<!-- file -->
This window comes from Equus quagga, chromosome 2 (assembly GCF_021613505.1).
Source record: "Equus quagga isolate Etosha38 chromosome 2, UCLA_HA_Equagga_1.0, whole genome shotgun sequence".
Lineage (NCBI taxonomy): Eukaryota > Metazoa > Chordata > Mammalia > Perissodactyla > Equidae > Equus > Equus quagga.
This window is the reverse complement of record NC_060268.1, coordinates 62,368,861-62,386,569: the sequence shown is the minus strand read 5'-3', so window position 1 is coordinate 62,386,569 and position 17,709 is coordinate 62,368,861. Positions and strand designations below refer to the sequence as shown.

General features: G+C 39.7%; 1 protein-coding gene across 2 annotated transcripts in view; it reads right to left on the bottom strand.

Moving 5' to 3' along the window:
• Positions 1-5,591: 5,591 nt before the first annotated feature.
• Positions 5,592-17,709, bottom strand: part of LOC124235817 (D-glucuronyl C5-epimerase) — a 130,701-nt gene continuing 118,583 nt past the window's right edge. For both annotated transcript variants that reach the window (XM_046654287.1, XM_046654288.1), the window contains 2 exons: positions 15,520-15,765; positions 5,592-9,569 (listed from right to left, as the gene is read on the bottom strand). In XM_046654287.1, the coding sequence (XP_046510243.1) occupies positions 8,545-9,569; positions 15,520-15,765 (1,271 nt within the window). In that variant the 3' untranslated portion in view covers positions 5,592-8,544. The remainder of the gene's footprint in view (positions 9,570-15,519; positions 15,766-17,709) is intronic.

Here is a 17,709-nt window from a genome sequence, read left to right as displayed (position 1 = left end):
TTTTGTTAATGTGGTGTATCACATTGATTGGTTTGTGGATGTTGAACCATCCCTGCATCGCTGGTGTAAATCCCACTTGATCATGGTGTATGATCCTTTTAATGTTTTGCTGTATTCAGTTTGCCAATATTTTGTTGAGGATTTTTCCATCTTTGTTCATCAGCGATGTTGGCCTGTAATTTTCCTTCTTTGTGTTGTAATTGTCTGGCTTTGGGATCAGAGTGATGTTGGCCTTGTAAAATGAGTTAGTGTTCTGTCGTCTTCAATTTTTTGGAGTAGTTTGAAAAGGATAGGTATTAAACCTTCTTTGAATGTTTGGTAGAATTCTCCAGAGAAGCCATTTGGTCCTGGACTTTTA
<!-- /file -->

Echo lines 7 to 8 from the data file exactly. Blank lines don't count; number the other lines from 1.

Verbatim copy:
• Positions 1-5,591: 5,591 nt before the first annotated feature.
• Positions 5,592-17,709, bottom strand: part of LOC124235817 (D-glucuronyl C5-epimerase) — a 130,701-nt gene continuing 118,583 nt past the window's right edge. For both annotated transcript variants that reach the window (XM_046654287.1, XM_046654288.1), the window contains 2 exons: positions 15,520-15,765; positions 5,592-9,569 (listed from right to left, as the gene is read on the bottom strand). In XM_046654287.1, the coding sequence (XP_046510243.1) occupies positions 8,545-9,569; positions 15,520-15,765 (1,271 nt within the window). In that variant the 3' untranslated portion in view covers positions 5,592-8,544. The remainder of the gene's footprint in view (positions 9,570-15,519; positions 15,766-17,709) is intronic.